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Hoop! There it is!

The return of a classic, friendly shape to glamour prominence.

photo/Jah ki
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Published 10/18/2000

The hoop earring, fashion's newest re-emergent accessory, is a throwback to '80s style big, gauche and flashy.

Those hoops we see today are the same back-in-the-day ones that the original Foxy Brown, (Pam Grier), Sade, Jody Watley and Cher all once sported; fashion, after all, always repeats itself.

What's best about this round icon is that almost anyone can wear it. Unlike the newest hair color or low-slung, snakeskin jeans styles that don't flatter everyone the hoop looks good on just about everybody and complements almost every hair style.

"Practically everyone can wear the hoop earring," says Melanie Domrase, sales manager of fashion jewelry and accessories at Parisian in Livonia. "I've seen them with every hairstyle."

But before you run out and buy a pair of hoops to wear with that head-to-toe leopard-print outfit, remember this: Domrase says that hoops work best when the rest of the outfit is understated.

Besides the versatility of hoops, they're also quite affordable. Prices at Parisian are from $9.99 to $28 cheap enough for one to toss them if the hoop is played out next fall. However, Domrase predicts that hoops will be hot at least until spring.

Nine West, Anne Klein, Tommy Hilfiger, Kenneth Cole and Parisian's own line are among the hot brands of hoops. But to be sure you don't break your pocket, Domrase suggests buying costume jewelry, not real gold.

At Claire's, a store that sells fashion earrings galore, the hoop is a popular item. They carry a variety of sizes, from very small to really large. A large hoop would be, according to Domrase, the "diameter of a Coke can."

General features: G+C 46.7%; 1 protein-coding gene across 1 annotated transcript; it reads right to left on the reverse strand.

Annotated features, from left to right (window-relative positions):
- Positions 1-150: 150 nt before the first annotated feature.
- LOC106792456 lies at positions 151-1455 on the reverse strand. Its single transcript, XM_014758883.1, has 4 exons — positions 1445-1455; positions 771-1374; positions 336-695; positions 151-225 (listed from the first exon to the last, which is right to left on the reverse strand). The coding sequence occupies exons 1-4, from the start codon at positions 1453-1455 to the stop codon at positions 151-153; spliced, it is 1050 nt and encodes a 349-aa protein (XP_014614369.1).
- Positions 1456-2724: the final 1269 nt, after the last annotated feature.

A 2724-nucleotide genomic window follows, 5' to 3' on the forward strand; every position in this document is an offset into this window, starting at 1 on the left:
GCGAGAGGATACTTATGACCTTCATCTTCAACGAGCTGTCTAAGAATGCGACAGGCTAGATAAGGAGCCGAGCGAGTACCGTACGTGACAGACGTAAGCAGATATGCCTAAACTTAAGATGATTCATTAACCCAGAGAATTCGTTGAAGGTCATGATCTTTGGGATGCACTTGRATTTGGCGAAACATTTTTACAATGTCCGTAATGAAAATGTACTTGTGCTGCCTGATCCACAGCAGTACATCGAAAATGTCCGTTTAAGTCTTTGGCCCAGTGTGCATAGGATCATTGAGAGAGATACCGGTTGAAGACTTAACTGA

Just as the sizes at Claire's vary, so do the prices, ranging from $4 to $10. At the Somerset Mall location, assistant manager Ronetta Smith, who used to wear very large hoops when she had shorter hair, says she thinks the resurgence of the hoop earring is because celebrities including hip-hop artists Lil' Kim and Mary J. Blige are sporting them. "Most of the time people wear and buy what they see celebrities wear," she says.

Harriette Cole was the first-season costume designer of the "Queen Latifah Show" and is now president and creative director of image company Profundities in New York. She attributes the popularity of the hoop earring to the hip-hop culture.

"It takes things a while to trickle down to the mainstream," says Cole. "Hoop earrings have been popular in the hip-hop community for the past two to three years." Lauryn Hill and Blige are known for their ritzy fashion sense and for having their faces adorned with large, round earrings, she says. "The new culture of hip-hop, not just the music, has influenced global culture."

After the logo-driven flair and the glitzy shine of the '80s were dulled by the more conservative '90s, the accessories of choice were minimal. Hoops are a direct contrast to what the fashion community previously offered, explains Cole. "In the fashion community, we see a resurgence of '80s style the glamorous extravagance that calls for bold accessories."

It's the same in Detroit. "We're definitely going right back to the '80s with the flashy jewelry, neck cuffs and bangles," says Domrase.

Cole, who has provided image and styling advice to the Temptations, Carl Thomas, Erykah Badu and Blige, agrees with Domrase that the hoop is flattering on everyone and works best when the rest of the outfit is low-key. "There should be a balance when wearing large hoops, where the jewelry is not taking over," she says. "Make sure it's a statement rather than a multiple statement."

She recommends sporting a big ring and a bracelet with the large earrings, with no other jewelry adorning the face or the neck.

In Cole's opinion, a confident woman with her own sense of style looks best in hoop earrings. "A bob, locks, a very short natural virtually any hair style will work with the large hoop. It's the attitude."

Curtrise Garner is a Detroit freelance writer who wears hoop earrings almost every day. E-mail her at letters@metrotimes.com.

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